We’ve all been subject to those Professional Development opportunities that didn’t quite deliver what they promised. Disappointing? You bet. If our goal in education is to meet students where they are and develop lessons that will allow them to grow and challenge them, why is it that we don’t provide that same model for our teachers? Some of the teachers at the D.C. Everest School District felt that the old tried and true Professional Development model wasn’t always meeting their needs. They wanted some voice and choice, something different, something radical, something that allowed our ‘crazy’ teachers to connect, collaborate and celebrate with other fellow crazies. From that, #DCECrazyOnes was born, presenting another option in earning those required professional development hours. We had 5 basic principles that we believed could make this dream a reality for our district. The 5 C’s to bringing a breath of fresh air to our PD.
1. Cool Club
Our ‘founders’ were selected on the basis of their classroom crazy. They were noted for taking risks, trying something different, wanting to push the envelope on learning. We purposely kicked it off under the radar. We wanted to start a buzz about this group of teachers that were meeting off campus monthly and getting rewarded for it. They then each found another ‘crazy’ within their building to invite to the #DCECrazyOnes. From there we had brochures that our newest members passed on to other staff members and this new Cool Club took flight.
Having 11 schools sprawled out over 6 different communities can make it difficult to communicate and cultivate a district-wide community. We wanted to create a vibe that though we are all coming from different levels, specialties, buildings, that together we are all vested in the education of “our” students. If you’re a Physical Education teacher and want to learn more about how using a tool like Seesaw can help document evidence of growth, feel free to sit down at the table with a media specialist, a first-grade teacher and a high school English teacher. More than anything, we wanted this group to feel comfortable. That you could freely share your ideas, as well as feel safe to ask questions.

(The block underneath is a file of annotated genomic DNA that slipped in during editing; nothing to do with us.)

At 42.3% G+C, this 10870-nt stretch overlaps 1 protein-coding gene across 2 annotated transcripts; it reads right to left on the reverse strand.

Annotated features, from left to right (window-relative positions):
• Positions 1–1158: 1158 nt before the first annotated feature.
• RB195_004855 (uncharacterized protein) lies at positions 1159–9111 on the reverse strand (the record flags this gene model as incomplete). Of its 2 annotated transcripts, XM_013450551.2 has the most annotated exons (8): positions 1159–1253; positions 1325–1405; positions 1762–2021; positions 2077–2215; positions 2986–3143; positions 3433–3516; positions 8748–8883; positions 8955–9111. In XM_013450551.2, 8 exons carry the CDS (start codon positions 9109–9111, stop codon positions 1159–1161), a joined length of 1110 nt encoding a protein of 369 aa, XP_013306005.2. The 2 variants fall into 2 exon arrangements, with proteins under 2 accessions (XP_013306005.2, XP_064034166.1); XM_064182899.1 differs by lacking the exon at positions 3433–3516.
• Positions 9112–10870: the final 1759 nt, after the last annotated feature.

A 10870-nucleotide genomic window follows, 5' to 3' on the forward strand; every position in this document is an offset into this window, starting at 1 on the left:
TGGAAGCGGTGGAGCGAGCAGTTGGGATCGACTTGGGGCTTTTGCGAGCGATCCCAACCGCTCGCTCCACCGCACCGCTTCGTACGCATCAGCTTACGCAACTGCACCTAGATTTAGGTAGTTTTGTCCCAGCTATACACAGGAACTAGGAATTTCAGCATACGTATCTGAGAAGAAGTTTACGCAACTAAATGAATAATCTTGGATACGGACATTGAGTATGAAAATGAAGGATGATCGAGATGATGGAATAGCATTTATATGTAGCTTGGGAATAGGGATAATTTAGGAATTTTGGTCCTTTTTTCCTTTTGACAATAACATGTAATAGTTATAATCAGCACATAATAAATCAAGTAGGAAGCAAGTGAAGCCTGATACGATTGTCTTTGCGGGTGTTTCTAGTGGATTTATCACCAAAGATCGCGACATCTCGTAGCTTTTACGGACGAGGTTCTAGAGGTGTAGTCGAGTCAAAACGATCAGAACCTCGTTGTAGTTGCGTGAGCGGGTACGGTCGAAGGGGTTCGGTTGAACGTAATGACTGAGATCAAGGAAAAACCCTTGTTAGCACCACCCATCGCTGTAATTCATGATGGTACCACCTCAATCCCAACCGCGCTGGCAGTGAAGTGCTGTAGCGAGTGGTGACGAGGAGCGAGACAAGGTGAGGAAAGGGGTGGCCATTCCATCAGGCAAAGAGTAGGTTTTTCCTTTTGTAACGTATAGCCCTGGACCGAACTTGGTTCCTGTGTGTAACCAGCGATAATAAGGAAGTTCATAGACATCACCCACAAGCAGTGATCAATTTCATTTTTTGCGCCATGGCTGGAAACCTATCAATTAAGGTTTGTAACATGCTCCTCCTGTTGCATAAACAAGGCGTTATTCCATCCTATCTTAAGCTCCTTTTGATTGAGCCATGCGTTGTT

Comfort was a big priority! We purposely wanted to find a space that was centrally located, off-campus and that could support our technology needs. It had to have a relaxation vibe! We settled on a local cafe that has a super funky back room, equipped with a giant flat screen, an Apple TV, and some big comfy couches and tables ideal for collaboration. Currently, the space can accommodate about 40-50 people, so it is quite possible we will be hunting for a new space by the end of the school year.
We encourage disorganization. There is no agenda, no schedule, no plan. We might highlight a tool or have a topic starter in the first 15 minutes of our meeting, but then it is completely teacher-driven. Remembered that Joe talked about podcasting in the classroom last week and you need a little help getting that started, find a comfy spot to sit down and work out a plan for implementing that idea in your classroom. Want to start a conversation about the best assessment tools, give a shout out and point to the corner you are meeting in. We advertise our monthly meetings as one-hour sessions, but space is reserved for two hours, and beyond that, teachers are invited to move their conversations into the Cafe.
5. Celebrate Crazy
Just for attending a monthly meeting, teachers are given an hour of professional development. What if they just sit and get? That’s ok because we know that if they found any value in it whatsoever, they are likely to return. Isn’t the true goal of any professional development implementation? Taking what you learned and applying it? To encourage #DCECrazyOnes to take their new learning back to the classroom, we offer additional professional development hours. All we require is that they come back and share what they implemented and what impact it had on their classroom and student learning.
Apple Distinguished Educator
Technology Integration Specialist
D.C. Everest Area Public Schools